Target axes, specified as an Axes object. If you do not specify the axes, then plotComparisons uses the current axes (gca).

    Name-Value Arguments

    Specify optional pairs of arguments as Name1=Value1,...,NameN=ValueN, where Name is the argument name and Value is the corresponding value. Name-value arguments must appear after other arguments, but the order of the pairs does not matter.

    Example: Alpha=0.01,CriticalValueType="dunnett",Approximate=true sets the significance level of the confidence intervals to 0.01 and uses an approximation of Dunnett's critical value to calculate the p-values for the null hypothesis that group means are not significantly different.

    Significance level for the comparison intervals, specified as a single or double between 0 and 1. The confidence level of the comparison intervals is the probability that the difference between two mean estimates with overlapping intervals is not statistically significant. The value of Alpha is given by the formula 100(1α)%. The default value for Alpha is 0.05.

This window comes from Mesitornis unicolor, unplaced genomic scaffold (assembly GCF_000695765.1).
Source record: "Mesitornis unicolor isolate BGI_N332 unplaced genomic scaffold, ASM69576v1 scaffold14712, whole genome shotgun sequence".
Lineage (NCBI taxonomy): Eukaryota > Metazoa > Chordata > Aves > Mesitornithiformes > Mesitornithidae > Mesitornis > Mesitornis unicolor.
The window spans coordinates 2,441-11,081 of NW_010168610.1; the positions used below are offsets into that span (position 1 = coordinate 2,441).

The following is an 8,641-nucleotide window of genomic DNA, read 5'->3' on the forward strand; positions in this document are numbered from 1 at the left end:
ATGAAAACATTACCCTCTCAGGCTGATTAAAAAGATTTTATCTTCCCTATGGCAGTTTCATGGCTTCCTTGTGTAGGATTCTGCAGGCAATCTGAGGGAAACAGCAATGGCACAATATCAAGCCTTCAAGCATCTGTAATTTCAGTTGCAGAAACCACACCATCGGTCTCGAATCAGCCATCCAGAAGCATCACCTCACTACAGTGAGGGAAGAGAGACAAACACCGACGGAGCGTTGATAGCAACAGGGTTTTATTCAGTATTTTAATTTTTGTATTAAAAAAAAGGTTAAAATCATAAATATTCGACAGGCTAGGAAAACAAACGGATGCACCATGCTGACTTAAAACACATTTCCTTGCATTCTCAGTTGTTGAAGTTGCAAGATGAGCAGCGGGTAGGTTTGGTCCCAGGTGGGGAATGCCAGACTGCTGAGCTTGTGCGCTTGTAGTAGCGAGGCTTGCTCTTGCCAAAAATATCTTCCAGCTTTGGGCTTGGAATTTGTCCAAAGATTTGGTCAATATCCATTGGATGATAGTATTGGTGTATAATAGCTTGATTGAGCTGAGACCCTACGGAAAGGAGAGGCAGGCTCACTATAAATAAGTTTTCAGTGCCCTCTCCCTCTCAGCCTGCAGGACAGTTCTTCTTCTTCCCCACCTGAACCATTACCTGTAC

Example: Alpha=0.01

    Data Types: single | double

    Critical value type used by the plotComparisons function to calculate p-values, specified as one of the options in the following table. Each option specifies the statistical test that plotComparisons uses to calculate the critical value.

    OptionStatistical Test
    "tukey-kramer" (default)Tukey-Kramer test
    "hsd"Honestly Significant Difference test — Same as "tukey-kramer"
    "dunn-sidak"Dunn-Sidak correction
    "bonferroni"Bonferroni correction
    "scheffe"Scheffe test
    "dunnett"Dunnett's test — Can be used only when aov is a one-way anova object or when a single factor is specified in factors. For Dunnett's test, the control group is selected in the generated plot and cannot be changed.
    "lsd"Stands for Least Significant Difference and uses the critical value for a plain t-test. This option does not protect against the multiple comparisons problem unless it follows a preliminary overall test such as an F-test.